The fact that the Economics Day is not a home game for the Economics Minister is already clear from the welcome. Astrid Hamker, President of the Economic Council of the CDU, a CDU-affiliated business association with 12,000 members, bluntly criticizes the policies of Robert Habeck (Greens) even before his big appearance.
Despite the war in Ukraine, the economy’s energy supply must be secured – also by continuing to operate the last three nuclear power plants. “With the at least temporary continuation of our safe nuclear power plants and clean coal-fired power plants, we could above all reduce, if not avoid, new critical dependencies with some autocratic states in the Middle East,” says Hamker.
The hall in the Berlin Marriott Hotel, in which many rather older men are sitting, applauds enthusiastically. And Hamker adds: Germany maneuvered itself into becoming dependent on Russian gas, said Hamker – “when we surrendered to the political pressure of the Greens and decided to phase out nuclear power and coal almost simultaneously, without regenerative energies being marketable and sufficient at all were available”. Loud applause in the hall. The tone for the day is set. Apparently nobody is interested in the fact that it was the Union and SPD who decided to phase out nuclear and coal power.
The Business Day, which is one of the most important dates in the industry, takes place once a year. Formerly at the Adlon, now one size smaller at the Marriott. Entrepreneurs here have never welcomed a green economics minister. And before Habeck is allowed on the podium, CDU leader Friedrich Merz drives him a little in front of him.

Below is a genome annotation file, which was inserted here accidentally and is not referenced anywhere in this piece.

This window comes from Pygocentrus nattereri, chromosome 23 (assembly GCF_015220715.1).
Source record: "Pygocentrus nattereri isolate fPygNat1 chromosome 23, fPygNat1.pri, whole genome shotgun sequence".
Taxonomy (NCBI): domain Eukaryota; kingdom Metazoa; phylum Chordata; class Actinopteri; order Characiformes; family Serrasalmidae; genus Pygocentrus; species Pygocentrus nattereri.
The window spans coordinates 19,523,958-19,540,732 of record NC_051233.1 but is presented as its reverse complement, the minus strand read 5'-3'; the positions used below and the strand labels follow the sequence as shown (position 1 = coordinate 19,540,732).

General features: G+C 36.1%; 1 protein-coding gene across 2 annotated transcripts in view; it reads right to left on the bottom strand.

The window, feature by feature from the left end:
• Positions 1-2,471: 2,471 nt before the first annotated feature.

He also calls for the nuclear power plants to be allowed to run longer. It should give food for thought that no other country has followed the German path in energy policy for ten years.
The 66-year-old also criticizes the Greens on trade policy. For months, the Union has been pushing the traffic light parties to submit the free trade agreement with Canada (Ceta) to a vote in the Bundestag. But the Greens would block. “That can hardly be surpassed in terms of inconsistency,” says Merz. With which country does Germany still want to trade, if not even with a liberal state like Canada.
Merz Habeck and the federal government also called for a change of course in China policy so as not to be left behind in the competition with the autocracies. “We must prepare to become more independent from China.”
Then Habeck is finally allowed on stage. He doesn’t linger long on the prefaces. Habeck paints a larger picture, that of a formative economic policy. He is undeterred by the expansion of renewable energies and green hydrogen, which is currently exceeding all expectations – not only in Germany. “We will experience a very rapid ramp-up of hydrogen from the Arab region,” says Habeck. The price of solar power is already significantly lower than that of natural gas. He ignores the demands for nuclear power.
Instead, Habeck outlines his task for the coming year: “Strengthening growth. We must not allow high inflation and high energy prices to lead to a permanent recession.” To this end, Habeck is having LNG terminals built under high pressure with the help of an acceleration law. This is a model for creative economic policy. Politics must also think more unconventionally when it comes to the shortage of skilled workers and the acceleration of planning. “Politics must be prepared to make mistakes,” says Habeck. For this he gets a round of applause. At the end of his speech he seems to have convinced the room.